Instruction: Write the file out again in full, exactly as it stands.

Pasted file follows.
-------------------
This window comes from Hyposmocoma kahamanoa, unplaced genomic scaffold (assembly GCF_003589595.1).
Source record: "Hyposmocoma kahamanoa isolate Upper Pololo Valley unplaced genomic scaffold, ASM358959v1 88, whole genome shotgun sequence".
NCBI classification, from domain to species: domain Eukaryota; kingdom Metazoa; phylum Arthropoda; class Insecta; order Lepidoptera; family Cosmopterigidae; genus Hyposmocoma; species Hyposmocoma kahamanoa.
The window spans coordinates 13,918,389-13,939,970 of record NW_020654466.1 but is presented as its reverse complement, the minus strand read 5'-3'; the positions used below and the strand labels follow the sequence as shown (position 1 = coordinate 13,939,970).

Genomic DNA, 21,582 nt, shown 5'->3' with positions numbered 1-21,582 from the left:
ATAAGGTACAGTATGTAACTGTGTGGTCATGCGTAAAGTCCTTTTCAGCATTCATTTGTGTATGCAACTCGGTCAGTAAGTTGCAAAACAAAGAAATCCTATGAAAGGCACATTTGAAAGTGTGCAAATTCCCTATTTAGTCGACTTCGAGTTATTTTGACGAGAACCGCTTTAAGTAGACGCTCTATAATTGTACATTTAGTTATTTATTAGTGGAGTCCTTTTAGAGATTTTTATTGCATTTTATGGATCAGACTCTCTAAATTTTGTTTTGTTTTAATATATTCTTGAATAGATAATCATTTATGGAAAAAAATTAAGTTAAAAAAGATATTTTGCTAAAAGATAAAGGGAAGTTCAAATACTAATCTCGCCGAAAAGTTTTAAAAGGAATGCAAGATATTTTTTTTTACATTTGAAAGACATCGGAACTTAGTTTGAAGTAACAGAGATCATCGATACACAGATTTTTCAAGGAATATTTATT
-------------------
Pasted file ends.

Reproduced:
This window comes from Hyposmocoma kahamanoa, unplaced genomic scaffold (assembly GCF_003589595.1).
Source record: "Hyposmocoma kahamanoa isolate Upper Pololo Valley unplaced genomic scaffold, ASM358959v1 88, whole genome shotgun sequence".
NCBI classification, from domain to species: domain Eukaryota; kingdom Metazoa; phylum Arthropoda; class Insecta; order Lepidoptera; family Cosmopterigidae; genus Hyposmocoma; species Hyposmocoma kahamanoa.
The window spans coordinates 13,918,389-13,939,970 of record NW_020654466.1 but is presented as its reverse complement, the minus strand read 5'-3'; the positions used below and the strand labels follow the sequence as shown (position 1 = coordinate 13,939,970).

Genomic DNA, 21,582 nt, shown 5'->3' with positions numbered 1-21,582 from the left:
ATAAGGTACAGTATGTAACTGTGTGGTCATGCGTAAAGTCCTTTTCAGCATTCATTTGTGTATGCAACTCGGTCAGTAAGTTGCAAAACAAAGAAATCCTATGAAAGGCACATTTGAAAGTGTGCAAATTCCCTATTTAGTCGACTTCGAGTTATTTTGACGAGAACCGCTTTAAGTAGACGCTCTATAATTGTACATTTAGTTATTTATTAGTGGAGTCCTTTTAGAGATTTTTATTGCATTTTATGGATCAGACTCTCTAAATTTTGTTTTGTTTTAATATATTCTTGAATAGATAATCATTTATGGAAAAAAATTAAGTTAAAAAAGATATTTTGCTAAAAGATAAAGGGAAGTTCAAATACTAATCTCGCCGAAAAGTTTTAAAAGGAATGCAAGATATTTTTTTTTACATTTGAAAGACATCGGAACTTAGTTTGAAGTAACAGAGATCATCGATACACAGATTTTTCAAGGAATATTTATT